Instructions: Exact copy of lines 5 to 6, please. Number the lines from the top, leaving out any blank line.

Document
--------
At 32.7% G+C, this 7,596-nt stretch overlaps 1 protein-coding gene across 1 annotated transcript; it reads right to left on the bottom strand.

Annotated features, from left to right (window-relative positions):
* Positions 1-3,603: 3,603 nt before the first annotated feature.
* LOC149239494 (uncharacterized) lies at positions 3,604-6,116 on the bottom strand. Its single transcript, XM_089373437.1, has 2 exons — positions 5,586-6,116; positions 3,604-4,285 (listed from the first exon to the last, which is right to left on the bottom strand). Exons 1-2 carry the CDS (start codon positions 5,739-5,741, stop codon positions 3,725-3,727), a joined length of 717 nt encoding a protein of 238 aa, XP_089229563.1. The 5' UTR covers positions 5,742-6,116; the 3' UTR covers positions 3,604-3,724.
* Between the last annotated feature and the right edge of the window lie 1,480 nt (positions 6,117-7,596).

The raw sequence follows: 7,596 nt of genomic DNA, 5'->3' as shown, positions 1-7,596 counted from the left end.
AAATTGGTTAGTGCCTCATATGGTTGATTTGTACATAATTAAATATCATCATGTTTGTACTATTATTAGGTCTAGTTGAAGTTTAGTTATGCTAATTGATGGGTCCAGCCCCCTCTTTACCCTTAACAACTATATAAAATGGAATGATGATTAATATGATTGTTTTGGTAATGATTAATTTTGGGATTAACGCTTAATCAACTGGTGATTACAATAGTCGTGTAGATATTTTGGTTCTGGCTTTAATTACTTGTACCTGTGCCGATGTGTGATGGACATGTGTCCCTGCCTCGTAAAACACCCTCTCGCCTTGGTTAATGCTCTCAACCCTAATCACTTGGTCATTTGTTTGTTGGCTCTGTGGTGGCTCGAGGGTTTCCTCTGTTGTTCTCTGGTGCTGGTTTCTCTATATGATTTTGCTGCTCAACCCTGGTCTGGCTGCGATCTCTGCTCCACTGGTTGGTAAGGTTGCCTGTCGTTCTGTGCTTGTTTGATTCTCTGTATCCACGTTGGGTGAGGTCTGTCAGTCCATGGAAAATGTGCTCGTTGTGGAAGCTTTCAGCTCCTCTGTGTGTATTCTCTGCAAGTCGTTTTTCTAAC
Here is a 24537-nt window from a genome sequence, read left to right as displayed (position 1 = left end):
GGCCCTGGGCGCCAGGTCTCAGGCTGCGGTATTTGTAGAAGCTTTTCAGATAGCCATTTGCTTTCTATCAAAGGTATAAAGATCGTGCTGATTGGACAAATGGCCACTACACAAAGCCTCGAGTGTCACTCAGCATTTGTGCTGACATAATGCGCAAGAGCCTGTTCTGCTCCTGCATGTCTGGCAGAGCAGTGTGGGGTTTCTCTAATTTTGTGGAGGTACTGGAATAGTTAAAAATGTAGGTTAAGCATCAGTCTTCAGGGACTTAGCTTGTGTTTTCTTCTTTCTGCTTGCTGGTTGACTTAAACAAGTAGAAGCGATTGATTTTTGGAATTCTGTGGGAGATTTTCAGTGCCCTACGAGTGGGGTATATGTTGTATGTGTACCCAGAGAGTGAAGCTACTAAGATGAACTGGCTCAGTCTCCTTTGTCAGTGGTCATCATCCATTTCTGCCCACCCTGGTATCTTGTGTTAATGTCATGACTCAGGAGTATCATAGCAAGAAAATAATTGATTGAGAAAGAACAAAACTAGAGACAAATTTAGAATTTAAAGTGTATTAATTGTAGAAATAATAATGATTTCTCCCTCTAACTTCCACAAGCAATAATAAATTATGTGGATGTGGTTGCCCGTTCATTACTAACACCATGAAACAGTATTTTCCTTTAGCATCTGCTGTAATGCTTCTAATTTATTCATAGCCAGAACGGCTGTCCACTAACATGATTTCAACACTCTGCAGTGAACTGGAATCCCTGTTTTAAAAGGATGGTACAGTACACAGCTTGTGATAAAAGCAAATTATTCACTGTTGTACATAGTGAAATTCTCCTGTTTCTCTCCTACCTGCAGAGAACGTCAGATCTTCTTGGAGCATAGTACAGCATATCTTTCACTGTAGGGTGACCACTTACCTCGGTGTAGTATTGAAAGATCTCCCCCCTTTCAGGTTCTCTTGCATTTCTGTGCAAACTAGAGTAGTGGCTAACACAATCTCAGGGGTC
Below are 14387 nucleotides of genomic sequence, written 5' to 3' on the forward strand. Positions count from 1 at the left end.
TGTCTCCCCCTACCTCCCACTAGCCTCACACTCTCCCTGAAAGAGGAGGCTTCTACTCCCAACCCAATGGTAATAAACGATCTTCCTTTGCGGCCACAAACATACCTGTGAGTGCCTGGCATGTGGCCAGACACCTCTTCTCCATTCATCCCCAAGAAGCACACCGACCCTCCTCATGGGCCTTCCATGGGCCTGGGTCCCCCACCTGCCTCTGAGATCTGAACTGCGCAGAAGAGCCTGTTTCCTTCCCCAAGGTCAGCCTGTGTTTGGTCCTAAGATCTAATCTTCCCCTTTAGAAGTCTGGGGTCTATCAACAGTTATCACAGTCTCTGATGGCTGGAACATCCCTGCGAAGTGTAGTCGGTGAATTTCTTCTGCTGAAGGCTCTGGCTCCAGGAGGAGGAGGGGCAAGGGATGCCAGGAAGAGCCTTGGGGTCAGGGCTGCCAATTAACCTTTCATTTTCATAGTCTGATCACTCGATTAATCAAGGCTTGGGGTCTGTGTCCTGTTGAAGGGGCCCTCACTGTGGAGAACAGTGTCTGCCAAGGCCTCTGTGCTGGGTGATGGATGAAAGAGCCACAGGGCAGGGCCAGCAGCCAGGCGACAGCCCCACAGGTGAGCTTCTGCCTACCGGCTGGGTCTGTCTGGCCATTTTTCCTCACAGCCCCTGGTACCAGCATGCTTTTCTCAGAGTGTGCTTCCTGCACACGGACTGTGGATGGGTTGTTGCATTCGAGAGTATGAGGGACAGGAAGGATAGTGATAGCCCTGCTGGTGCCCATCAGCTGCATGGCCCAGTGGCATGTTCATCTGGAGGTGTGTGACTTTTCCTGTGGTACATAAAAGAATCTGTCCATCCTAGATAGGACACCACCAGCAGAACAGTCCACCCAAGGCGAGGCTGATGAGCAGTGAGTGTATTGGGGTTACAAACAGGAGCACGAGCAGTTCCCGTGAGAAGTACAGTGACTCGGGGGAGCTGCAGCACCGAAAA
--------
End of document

* Between the last annotated feature and the right edge of the window lie 1,480 nt (positions 6,117-7,596).

The raw sequence follows: 7,596 nt of genomic DNA, 5'->3' as shown, positions 1-7,596 counted from the left end.